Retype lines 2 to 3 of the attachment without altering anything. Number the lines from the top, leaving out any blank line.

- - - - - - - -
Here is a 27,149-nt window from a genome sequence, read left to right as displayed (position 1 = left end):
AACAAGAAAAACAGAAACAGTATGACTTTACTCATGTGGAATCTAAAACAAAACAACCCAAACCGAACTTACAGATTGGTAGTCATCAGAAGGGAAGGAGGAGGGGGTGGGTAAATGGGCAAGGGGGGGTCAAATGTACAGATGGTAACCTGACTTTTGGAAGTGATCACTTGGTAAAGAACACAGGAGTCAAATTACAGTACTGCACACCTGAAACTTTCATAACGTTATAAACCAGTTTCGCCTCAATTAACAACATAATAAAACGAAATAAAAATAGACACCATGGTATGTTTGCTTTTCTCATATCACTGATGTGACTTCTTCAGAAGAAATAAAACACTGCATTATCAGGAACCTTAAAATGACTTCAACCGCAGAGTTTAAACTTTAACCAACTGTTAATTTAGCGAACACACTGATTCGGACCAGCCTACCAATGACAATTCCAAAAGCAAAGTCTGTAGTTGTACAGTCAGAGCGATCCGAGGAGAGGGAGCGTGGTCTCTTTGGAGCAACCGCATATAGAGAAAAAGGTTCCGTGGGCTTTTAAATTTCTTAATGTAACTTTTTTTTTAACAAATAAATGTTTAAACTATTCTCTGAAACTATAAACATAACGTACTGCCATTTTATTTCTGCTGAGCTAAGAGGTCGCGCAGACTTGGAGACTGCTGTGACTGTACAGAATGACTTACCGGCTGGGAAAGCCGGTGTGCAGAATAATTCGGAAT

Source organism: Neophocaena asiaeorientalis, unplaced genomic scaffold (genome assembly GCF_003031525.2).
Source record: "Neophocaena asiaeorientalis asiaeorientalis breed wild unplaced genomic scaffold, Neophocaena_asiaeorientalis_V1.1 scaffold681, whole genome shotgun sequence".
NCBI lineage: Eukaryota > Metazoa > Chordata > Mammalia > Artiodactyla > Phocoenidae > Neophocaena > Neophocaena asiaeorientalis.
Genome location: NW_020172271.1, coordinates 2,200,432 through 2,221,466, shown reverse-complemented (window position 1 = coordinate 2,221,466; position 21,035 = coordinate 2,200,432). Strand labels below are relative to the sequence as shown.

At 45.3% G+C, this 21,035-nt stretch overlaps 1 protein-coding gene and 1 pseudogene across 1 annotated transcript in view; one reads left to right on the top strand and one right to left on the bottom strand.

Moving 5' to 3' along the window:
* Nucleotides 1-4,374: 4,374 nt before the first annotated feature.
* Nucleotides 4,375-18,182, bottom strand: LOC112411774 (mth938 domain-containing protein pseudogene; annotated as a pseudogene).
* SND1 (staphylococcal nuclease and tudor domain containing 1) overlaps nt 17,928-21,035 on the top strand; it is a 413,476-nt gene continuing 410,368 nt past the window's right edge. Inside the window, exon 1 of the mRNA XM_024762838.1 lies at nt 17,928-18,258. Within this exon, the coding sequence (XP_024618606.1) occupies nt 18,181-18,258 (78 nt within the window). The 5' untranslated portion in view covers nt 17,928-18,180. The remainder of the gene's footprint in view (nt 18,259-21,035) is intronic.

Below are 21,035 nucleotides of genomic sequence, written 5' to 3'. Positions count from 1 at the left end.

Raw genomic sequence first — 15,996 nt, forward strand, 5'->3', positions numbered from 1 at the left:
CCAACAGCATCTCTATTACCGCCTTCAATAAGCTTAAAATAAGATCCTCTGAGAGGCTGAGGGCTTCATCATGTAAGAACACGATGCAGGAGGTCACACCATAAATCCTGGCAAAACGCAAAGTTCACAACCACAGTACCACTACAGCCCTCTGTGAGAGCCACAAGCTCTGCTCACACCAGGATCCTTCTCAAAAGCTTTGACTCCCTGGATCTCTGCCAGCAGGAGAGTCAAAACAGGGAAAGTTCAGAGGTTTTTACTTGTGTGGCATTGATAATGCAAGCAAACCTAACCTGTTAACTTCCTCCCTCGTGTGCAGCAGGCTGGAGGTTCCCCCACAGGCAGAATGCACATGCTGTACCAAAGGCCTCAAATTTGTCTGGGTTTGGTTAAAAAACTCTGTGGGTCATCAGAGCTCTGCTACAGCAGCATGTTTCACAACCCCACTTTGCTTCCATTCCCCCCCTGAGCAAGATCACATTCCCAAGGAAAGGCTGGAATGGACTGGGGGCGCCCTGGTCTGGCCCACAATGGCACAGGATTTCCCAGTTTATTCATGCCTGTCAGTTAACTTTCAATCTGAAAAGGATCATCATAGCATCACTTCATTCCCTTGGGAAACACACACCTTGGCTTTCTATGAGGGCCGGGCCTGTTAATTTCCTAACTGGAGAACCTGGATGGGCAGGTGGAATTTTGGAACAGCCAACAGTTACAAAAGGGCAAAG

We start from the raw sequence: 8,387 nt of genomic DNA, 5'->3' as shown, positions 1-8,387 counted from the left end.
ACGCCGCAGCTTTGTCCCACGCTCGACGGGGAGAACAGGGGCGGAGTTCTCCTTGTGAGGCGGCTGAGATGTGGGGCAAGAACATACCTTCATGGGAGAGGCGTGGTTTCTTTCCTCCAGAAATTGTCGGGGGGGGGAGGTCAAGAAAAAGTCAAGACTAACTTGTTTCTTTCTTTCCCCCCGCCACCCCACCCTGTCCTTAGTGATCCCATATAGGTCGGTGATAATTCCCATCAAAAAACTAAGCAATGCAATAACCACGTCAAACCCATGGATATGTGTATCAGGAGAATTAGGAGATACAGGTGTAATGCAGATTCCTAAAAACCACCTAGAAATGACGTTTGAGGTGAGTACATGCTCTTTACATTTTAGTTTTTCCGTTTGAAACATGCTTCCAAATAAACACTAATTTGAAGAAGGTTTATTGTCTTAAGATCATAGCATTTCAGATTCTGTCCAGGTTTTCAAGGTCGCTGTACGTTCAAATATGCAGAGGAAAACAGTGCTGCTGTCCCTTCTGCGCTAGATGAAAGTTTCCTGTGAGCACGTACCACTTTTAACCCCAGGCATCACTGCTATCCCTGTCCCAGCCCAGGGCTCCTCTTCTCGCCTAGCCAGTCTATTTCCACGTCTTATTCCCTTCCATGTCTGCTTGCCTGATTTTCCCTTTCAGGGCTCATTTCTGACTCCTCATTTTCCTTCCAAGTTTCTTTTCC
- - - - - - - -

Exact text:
AACAAGAAAAACAGAAACAGTATGACTTTACTCATGTGGAATCTAAAACAAAACAACCCAAACCGAACTTACAGATTGGTAGTCATCAGAAGGGAAGGAGGAGGGGGTGGGTAAATGGGCAAGGGGGGGTCAAATGTACAGATGGTAACCTGACTTTTGGAAGTGATCACTTGGTAAAGAACACAGGAGTCAAATTACAGTACTGCACACCTGAAACTTTCATAACGTTATAAACCAGTTTCGCCTCAATTAACAACATAATAAAACGAAATAAAAATAGACACCATGGTATGTTTGCTTTTCTCATATCACTGATGTGACTTCTTCAGAAGAAATAAAACACTGCATTATCAGGAACCTTAAAATGACTTCAACCGCAGAGTTTAAACTTTAACCAACTGTTAATTTAGCGAACACACTGATTCGGACCAGCCTACCAATGACAATTCCAAAAGCAAAGTCTGTAGTTGTACAGTCAGAGCGATCCGAGGAGAGGGAGCGTGGTCTCTTTGGAGCAACCGCATATAGAGAAAAAGGTTCCGTGGGCTTTTAAATTTCTTAATGTAACTTTTTTTTTAACAAATAAATGTTTAAACTATTCTCTGAAACTATAAACATAACGTACTGCCATTTTATTTCTGCTGAGCTAAGAGGTCGCGCAGACTTGGAGACTGCTGTGACTGTACAGAATGACTTACCGGCTGGGAAAGCCGGTGTGCAGAATAATTCGGAAT

Source organism: Neophocaena asiaeorientalis, unplaced genomic scaffold (genome assembly GCF_003031525.2).